Damage can be inflicted without raising your voice.
“What you have to understand is that my mother never raised her voice and when I confronted her about her treatment of me—her put-downs and criticisms, how she said I was the problem because I was too sensitive—that was the first thing she said: ‘How can you accuse me of that when I never raised my voice, not once, to you or anyone else?’ Well, abuse can be very quiet.” — Kaitlyn, 45
“I felt invisible in my childhood. My mother would ask me what I wanted to eat and then serve me something else. She’d ask if I were hungry and if I said I wasn’t, she’d go ahead and make me something and then look hurt or angry if I didn’t eat it. She did this constantly and it involved literally every choice. If I wanted red sneakers, she’d buy blue ones. I knew exactly how little I mattered to her. As an adult, I lack confidence in my own tastes and judgment.” — Alice, 50
It’s not just that the culture assesses verbal abuse as less damaging than the physical kind—which it is not—but that when most people think about verbal abuse, they tend to summon up images of someone screaming and yelling. They imagine that the decibels are loud and the pitch is fevered, and that the person shouting is out of control, shaking with rage or intent. But while that’s true in some households, it isn’t always. In fact, counterintuitively enough, some of the worst kinds of verbal abuse are quiet; silence in answer to a question asked or a comment made can pack a mightier wallop than a loud rant. Silence effectively ridicules and shames.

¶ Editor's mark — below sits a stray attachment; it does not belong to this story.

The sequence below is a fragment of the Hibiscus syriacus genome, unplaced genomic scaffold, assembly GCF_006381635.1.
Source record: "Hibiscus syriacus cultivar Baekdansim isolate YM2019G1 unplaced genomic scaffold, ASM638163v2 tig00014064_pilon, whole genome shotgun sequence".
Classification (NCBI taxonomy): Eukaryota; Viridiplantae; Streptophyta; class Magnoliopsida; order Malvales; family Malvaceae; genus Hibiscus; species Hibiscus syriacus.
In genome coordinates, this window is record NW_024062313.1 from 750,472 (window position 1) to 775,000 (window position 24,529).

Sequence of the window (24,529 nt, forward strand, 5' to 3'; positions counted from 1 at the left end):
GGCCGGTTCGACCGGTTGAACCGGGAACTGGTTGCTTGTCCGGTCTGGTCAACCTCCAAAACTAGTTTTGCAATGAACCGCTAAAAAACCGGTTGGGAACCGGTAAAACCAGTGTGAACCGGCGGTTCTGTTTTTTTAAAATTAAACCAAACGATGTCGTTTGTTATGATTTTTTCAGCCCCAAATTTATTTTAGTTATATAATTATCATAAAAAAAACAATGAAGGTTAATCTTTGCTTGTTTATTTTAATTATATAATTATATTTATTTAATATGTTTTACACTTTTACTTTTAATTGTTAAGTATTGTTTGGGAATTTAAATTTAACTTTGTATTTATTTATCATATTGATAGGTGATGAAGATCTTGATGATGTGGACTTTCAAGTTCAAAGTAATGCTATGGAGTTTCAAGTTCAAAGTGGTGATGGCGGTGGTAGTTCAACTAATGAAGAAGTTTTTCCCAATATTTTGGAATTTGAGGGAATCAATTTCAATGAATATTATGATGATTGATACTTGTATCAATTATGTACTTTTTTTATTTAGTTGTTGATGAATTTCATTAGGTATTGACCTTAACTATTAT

The child subjected to quiet abuse often experiences more emotional confusion than one who’s being yelled at or insulted, precisely because the absence of rage sends mixed signals and the motivation behind willful silence or a refusal to answer is impossible for a child to read. There’s a special kind of hurt in being treated as though you’re invisible, or that you are so unimportant in the scheme of things that you’re not even worth answering. Is there anything more chilling and hurtful than seeing your mother act as though she can’t see you, her face calm?
Everything science has learned about the effects of verbal abuse applies to the quiet variety, too, chief among these being:
- Alteration of the child’s developing brain.
- Internalization of the messages conveyed into a habit of self-criticism, attributing setbacks or mistakes to fixed flaws in character.
- Insecure style of attachment and maladaptive ways of coping that interfere with healthy ways of relating.
- Impaired emotional intelligence and problems managing and regulating emotions.
There are specific kinds of “quiet” verbal abuse, each of which affects a child differently. Of course, the effects don’t end with childhood but carry over into adulthood in myriad ways. I’ve categorized them in a descriptive, rather than scientific, manner though research confirms all of these behaviors.
Disappearing Act: Being Ignored
Much of the information children have about the world and relationships comes to them second-hand. With a caring and attuned mother who responds to his or her cues, a child begins to fathom that he or she matters and is worthy of attention; these are the seeds that yield healthy self-esteem. The attentive mother communicates the message that “You’re fine just as you are,” giving the child the courage and confidence to explore the world. But the child with a mother who ignores her learns instead that her place in the world is precarious, even though she doesn’t know why.